How Many Years Do You Have to Train to Be an Anesthesiologist?
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Anesthesiologists don't handle surgeries, but they play a key role in the operating room. Anesthesiologists are doctors who stay with the patient for an entire procedure, administering anesthesia and monitoring vital signs. To practice, anesthesiologists typically need at least 11 years of training and education. Those who put in the time and make it through successfully can expect big financial rewards. The field is the highest-paying specialty in medicine, with a median annual income of $407, 292 as of 2010, according to the U.S. Bureau of Labor Statistics.
Anesthesiologists begin their education earning a bachelor’s degree, which typically takes four years of full-time coursework to complete. Most medical schools don’t require a specific major, but they do look for classes and laboratory work in chemistry, physics and biology, as well as classes in genetics and microbiology. Math courses such as calculus and statistics are also important. Students who major in biochemistry, biology and neurobiology automatically take most of the required classes.
Anesthesiologists attend four years of medical school. They spend their first year studying basic sciences such as human anatomy, the biochemical basis of medicine, immunology, pathology and cells, tissues and organs. In the second year, classroom work turns to physiology, including the cardiovascular, respiratory, endocrine, nervous and reproductive systems. The third and fourth years revolve around clinical practice through clerkships in teaching hospitals. Students have to complete clerkships in internal medicine, surgery, pediatrics and neurology, among other practices. They also study clinical pharmacology, cardiac life support and advanced medical sciences.
After they wrap up eight years of college work, anesthesiologists need training. It takes three years to finish an anesthesiology residency, usually set in a teaching hospital’s general operating room. The first year focuses on basic anesthesia skills in routine cases. Residents get training in the second year in subspecialties such as pediatric anesthesia, obstetric anesthesia, regional anesthesia, critical care medicine and cardiovascular anesthesia. The third year includes advanced training in complex cases, such as pediatric cardiac anesthesia or liver transplant anesthesia. By the time they finish their residency, anesthesiologists will have handled more than 1,000 cases. Some anesthesiologists also complete fellowships for additional training in specialties such as neurosurgical anesthesia or multidisciplinary pain medicine. Fellowships typically last a year, though fellows can add a year for research.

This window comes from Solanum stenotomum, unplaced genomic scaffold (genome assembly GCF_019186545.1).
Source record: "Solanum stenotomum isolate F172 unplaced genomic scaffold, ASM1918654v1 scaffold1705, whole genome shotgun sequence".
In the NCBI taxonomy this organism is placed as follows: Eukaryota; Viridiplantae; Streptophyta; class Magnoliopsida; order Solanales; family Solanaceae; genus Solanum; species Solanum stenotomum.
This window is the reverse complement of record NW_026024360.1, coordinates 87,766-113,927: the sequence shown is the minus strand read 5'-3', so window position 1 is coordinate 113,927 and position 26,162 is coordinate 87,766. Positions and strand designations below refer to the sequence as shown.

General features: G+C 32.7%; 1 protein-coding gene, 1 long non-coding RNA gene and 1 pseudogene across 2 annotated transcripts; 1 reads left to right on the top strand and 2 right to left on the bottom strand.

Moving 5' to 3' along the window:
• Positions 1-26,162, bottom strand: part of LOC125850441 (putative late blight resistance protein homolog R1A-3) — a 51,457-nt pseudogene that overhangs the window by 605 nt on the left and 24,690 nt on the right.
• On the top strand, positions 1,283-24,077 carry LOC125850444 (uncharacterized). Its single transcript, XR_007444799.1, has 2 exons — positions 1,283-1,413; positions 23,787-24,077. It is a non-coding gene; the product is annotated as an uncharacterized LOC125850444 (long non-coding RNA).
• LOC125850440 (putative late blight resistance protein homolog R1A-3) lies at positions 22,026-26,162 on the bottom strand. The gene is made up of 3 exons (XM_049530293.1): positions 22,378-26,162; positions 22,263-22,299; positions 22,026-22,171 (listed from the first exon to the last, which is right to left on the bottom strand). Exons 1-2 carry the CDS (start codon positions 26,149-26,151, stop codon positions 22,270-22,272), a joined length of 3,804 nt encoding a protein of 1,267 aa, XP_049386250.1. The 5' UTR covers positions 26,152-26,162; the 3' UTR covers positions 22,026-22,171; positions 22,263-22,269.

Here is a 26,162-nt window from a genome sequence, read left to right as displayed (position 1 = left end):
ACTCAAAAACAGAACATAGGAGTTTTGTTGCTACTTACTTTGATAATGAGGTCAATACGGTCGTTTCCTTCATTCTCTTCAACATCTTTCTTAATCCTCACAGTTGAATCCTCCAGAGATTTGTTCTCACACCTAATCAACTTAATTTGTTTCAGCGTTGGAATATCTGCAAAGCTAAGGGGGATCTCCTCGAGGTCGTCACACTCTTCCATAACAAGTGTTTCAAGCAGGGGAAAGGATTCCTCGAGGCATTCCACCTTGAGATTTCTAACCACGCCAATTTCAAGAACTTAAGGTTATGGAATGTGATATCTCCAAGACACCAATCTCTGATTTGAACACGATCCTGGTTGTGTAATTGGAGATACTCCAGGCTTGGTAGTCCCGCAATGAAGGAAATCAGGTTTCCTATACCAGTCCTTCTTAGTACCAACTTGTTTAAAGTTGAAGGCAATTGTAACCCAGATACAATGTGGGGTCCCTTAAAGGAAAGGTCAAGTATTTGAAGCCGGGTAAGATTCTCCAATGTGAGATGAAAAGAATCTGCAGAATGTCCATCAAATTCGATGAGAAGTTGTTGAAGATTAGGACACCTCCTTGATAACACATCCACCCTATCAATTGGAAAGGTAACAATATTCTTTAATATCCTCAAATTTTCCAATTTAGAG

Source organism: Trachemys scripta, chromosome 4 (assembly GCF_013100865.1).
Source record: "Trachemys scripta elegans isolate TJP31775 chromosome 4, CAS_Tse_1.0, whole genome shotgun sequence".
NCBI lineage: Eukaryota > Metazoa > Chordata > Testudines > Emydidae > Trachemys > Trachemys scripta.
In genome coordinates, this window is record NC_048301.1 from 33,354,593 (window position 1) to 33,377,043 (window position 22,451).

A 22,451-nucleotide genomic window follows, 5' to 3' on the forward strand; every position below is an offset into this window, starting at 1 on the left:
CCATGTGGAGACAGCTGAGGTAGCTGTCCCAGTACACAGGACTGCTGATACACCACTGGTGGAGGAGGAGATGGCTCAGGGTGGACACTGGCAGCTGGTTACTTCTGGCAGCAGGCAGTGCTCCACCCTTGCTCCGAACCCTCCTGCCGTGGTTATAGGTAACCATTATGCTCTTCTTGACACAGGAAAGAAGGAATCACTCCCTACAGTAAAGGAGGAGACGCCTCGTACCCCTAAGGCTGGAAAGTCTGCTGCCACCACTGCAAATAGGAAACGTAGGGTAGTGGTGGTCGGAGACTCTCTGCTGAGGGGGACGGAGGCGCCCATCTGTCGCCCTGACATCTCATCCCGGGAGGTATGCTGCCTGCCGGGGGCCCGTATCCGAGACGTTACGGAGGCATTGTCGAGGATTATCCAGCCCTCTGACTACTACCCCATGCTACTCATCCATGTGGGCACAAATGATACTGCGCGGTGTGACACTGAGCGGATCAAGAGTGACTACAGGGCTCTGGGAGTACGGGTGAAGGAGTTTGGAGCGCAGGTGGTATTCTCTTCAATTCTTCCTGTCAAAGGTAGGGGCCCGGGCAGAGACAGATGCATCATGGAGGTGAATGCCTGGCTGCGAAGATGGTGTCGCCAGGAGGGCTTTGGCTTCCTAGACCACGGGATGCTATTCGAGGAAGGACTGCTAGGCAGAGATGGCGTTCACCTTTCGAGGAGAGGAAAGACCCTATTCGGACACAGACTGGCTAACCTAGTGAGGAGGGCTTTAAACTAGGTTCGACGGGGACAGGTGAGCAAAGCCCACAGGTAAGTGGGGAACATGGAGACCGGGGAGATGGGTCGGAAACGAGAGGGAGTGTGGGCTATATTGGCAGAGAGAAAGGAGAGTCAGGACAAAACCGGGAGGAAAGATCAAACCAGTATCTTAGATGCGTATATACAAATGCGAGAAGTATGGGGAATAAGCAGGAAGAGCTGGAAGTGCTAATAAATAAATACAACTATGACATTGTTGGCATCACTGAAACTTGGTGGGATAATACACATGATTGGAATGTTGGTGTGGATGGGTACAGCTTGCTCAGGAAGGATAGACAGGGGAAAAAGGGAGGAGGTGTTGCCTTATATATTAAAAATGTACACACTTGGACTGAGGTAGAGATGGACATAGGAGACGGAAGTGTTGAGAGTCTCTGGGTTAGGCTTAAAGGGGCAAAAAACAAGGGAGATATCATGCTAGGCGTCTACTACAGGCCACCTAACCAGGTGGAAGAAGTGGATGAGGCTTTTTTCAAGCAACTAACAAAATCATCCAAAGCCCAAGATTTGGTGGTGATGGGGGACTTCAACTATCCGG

Anesthesiologists must earn a state license to practice. To qualify, they have to pass the U.S. Medical Licensing Exam, a three-step test that doctors have as long as seven years to complete. The first step is an eight-hour test with 325 multiple-choice questions. Step two is a nine-hour, 355-question, multiple-choice exam, plus an eight-hour test of 12 patient cases. Finally, step three, which has 475 multiple-choice questions, is administered in two eight-hour segments. In addition to passing the test, state licensing boards require a minimum amount of residency experience. At the high end, Nevada requires three years of post-med school training. Most states, including California, Florida, New York and Texas, mandate one year.
Physicians and Surgeons salary
- Median Annual Salary: $208,000 or more ($100/hour)
- Georgetown University: Undergraduate Pre-Medical Studies at Georgetown
- Geisel School of Medicine at Dartmouth: The MD Program Courses
- Stanford University School of Medicine: Anesthesia Residency
- Northwestern University Feinberg School of Medicine: Fellowship Programs
- Federation of State Medical Boards: State-Specific Requirements for Initial Medical Licensure
- United States Licensing Medical Examination: Preparing for the Test
- United States Licensing Medical Examination: Frequently Asked Questions
- U.S. Bureau of Labor Statistics: Pay
- U.S. Bureau of Labor Statistics: Occupational Outlook Handbook: Physicians and Surgeons
- Career Trend: Physicians and Surgeons